Politicians love to talk about improving the efficiency of health services, but they almost never mention market failure. Market failure is the reason that many countries have a public healthcare system and the reason many policies aimed at reducing overall costs, fail to achieve their goals. A better understanding of why markets for healthcare inevitably fail should help us design policies that will improve the performance of health services.
What are markets and how do they function?
Put simply, markets are means through which prices and levels of supply and demand for particular goods/services are determined. To function efficiently, they rely on a number of assumptions.
On the supply side, producers do not have control over prices; they are disciplined into setting low prices by well-informed consumers and try to maximise profits accordingly.
On the demand side, consumers have perfect information and are able to seek out the lowest price and maximise their utility. (Utility is just economist-speak for the benefit or happiness a person gains from spending their money.)
So, consumers need to be able to distinguish between different available options and determine which represent good value for money, and suppliers can’t have control over prices.
When do markets fail?
Markets fail when one of the assumptions fails. In healthcare, the most important assumption is perfect information. Consumers of healthcare are not well-informed and cannot easily distinguish between options available to them or often even figure out whether they need healthcare. Patients rely on advice from healthcare professionals, acting as agents, to make decisions about their healthcare needs. It is ultimately this advice which drives patients’ consumption of healthcare goods/services.
In markets for food or electronics, consumers are easily able to make choices that suit them, based on readily available information about price and quality; they obtain an efficient outcome from the market transaction.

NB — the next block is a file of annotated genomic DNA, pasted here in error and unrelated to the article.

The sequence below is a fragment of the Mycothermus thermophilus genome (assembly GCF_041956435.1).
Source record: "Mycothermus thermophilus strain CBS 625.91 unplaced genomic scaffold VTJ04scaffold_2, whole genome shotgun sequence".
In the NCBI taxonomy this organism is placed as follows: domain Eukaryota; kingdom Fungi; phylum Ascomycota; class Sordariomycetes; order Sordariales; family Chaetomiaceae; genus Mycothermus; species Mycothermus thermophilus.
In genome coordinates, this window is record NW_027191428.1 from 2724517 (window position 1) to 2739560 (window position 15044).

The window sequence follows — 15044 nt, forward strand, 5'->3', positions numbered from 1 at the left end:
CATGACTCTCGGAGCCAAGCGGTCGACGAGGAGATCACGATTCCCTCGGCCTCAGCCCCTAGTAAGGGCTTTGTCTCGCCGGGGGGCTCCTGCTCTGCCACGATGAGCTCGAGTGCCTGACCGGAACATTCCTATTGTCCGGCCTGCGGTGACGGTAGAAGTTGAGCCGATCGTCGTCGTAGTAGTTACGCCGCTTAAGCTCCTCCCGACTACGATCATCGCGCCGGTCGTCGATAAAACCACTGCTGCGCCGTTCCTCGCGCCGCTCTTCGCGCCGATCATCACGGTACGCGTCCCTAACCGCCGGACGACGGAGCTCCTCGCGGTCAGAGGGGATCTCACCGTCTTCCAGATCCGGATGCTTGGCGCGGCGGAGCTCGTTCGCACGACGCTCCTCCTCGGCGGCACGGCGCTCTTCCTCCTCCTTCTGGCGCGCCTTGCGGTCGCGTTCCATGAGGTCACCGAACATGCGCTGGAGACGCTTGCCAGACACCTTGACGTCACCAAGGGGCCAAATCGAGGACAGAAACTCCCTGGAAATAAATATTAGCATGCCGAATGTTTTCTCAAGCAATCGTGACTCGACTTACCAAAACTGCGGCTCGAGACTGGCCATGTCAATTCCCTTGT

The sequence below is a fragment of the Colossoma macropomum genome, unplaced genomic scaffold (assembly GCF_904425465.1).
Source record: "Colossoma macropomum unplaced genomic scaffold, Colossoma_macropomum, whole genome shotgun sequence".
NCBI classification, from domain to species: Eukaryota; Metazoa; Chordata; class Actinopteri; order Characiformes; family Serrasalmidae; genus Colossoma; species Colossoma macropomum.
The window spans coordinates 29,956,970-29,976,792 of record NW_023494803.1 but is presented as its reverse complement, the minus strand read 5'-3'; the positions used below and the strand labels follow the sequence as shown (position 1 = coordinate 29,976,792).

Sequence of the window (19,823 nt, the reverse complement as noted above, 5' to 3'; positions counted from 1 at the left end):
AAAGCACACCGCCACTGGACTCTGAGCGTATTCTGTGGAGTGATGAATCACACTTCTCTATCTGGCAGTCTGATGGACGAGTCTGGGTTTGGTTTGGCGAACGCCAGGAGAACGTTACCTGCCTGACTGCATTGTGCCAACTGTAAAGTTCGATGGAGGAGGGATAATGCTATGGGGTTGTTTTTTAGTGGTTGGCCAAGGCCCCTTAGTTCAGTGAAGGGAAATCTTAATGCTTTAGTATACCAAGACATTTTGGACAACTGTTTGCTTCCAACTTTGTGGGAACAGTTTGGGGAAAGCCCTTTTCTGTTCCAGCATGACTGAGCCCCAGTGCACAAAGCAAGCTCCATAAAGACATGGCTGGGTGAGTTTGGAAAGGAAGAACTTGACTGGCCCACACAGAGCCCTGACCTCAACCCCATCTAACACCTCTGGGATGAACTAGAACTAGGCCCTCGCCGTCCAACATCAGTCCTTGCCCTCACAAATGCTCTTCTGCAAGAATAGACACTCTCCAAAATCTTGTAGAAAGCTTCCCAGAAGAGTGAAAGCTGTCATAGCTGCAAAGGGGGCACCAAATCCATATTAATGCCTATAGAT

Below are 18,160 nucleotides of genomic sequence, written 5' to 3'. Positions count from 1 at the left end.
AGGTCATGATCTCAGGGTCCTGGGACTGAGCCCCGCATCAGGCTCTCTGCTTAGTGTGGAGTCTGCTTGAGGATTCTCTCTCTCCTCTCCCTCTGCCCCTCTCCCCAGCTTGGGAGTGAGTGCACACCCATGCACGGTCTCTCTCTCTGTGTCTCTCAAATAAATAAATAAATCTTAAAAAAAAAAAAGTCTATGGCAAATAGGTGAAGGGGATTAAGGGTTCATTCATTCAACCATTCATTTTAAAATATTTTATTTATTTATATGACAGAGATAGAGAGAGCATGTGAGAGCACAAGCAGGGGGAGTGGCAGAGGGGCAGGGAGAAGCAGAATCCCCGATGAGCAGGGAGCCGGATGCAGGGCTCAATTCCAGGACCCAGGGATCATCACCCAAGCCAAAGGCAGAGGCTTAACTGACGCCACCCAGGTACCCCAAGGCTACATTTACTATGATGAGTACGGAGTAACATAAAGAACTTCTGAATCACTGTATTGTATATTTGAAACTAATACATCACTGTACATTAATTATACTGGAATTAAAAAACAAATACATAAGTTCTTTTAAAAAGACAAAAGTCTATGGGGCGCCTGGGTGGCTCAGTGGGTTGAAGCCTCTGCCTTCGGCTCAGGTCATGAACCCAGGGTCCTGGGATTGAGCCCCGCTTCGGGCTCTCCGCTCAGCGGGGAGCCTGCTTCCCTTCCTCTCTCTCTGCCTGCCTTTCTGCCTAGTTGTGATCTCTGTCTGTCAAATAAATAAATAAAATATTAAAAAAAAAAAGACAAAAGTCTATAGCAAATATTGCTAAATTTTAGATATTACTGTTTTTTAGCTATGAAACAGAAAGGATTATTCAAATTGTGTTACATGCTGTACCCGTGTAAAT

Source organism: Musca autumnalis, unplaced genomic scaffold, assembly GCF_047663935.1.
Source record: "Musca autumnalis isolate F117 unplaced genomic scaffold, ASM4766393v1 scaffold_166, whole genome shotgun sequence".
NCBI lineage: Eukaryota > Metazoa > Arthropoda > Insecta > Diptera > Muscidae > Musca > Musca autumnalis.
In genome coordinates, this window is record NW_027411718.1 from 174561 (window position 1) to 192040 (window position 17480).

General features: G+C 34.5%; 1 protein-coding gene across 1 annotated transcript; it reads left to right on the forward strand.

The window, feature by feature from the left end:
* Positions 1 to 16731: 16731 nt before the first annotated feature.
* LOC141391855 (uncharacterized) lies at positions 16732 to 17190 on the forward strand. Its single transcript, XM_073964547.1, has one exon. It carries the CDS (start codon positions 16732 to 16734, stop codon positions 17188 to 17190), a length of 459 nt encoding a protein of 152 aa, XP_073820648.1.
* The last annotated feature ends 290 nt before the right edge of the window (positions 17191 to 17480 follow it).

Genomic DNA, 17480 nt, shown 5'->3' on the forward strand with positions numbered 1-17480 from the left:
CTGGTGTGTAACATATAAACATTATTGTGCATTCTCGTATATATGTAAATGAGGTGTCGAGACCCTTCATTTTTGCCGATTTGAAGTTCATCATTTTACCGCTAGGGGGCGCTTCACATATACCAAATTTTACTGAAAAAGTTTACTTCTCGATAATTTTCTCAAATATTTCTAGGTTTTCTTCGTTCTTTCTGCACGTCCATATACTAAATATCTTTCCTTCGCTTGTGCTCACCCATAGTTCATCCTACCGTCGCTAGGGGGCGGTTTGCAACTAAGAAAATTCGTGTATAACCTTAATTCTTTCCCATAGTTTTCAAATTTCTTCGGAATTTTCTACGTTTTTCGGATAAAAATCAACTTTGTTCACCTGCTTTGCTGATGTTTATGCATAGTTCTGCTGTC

What about an example?
After suffering for 24 hours from a painful eye infection, hoping it might resolve, I went to the optometrist. Here’s where the first information problem arises: I didn’t know whether or not I needed healthcare. By this point I needed advice, but I still didn’t know whether I’d be told the infection would resolve on its own, or whether it needed treating.
The optometrist assured me that it was lucky I hadn’t left it any longer. He then gave me some drops to clear the infection and a script for more drops, to use for the next week. I was happy with this advice because I could open my eyes again and within 48 hours, everything was back to normal. The eye drops cost $50.
Here’s where the second information problem arises: I didn’t know whether this was good advice, whether there might have been a cheaper alternative with a similar result, or if the infection would have self-resolved. $50 to fix an eye may seem a manageable sum, but it’s not cheap either and I had no way of knowing if this was good value for money. I was glad the consultation was bulk-billed; I would have struggled to estimate the value of the consultation too, because as Ben Goldacre puts it, “most patients are poorly placed to spot the difference between Clinical Genius and Poncy Moron.” I also wonder whether I would have delayed seeking advice even longer. (More about co-payments here)
The $50 had nothing to do with my understanding of the value of what I was paying for. It wasn’t a choice. I had to trust that the advice I had received was good. If I’d been told it needed further attention, I would have followed that advice and probably spent more too.
If I had been in the market for apples or chocolates, however, I would have easily been able to tell what benefit I would gain from the purchase and how much I would be willing to pay to obtain it. Even if I was looking for something I didn’t know the true value of, say a new television, I would easily have been able to seek out the information I needed to make an informed decision about how to spend my money.
There is a clear difference between choices about healthcare and other goods or services, even if both require me to seek out information. While there is some shared decision-making in healthcare, it would be very difficult and impractical for a patient to decide which tests to pay for and ultimately which treatment path to follow. This is entirely different from the decision to buy a television, which does not set me on a path to further spending over which I have little control. These vast information problems are what cause the market for healthcare to fail.
It is arguable that the best way to improve efficiency in the allocation of healthcare resources is for governments to own these resources, rather than leaving it up to the market. Good evidence for this can be found in comparing the UK’s socialised NHS with the US’s largely private, market-based system. The statistics tell us that Americans generate more than twice as much in healthcare costs (per capita) as the British, but have a lower life expectancy. Life expectancy is a crude measure, but demonstrates the point that markets in healthcare do not result in efficient allocation of resources.
AusHSI Health Economics Research Associate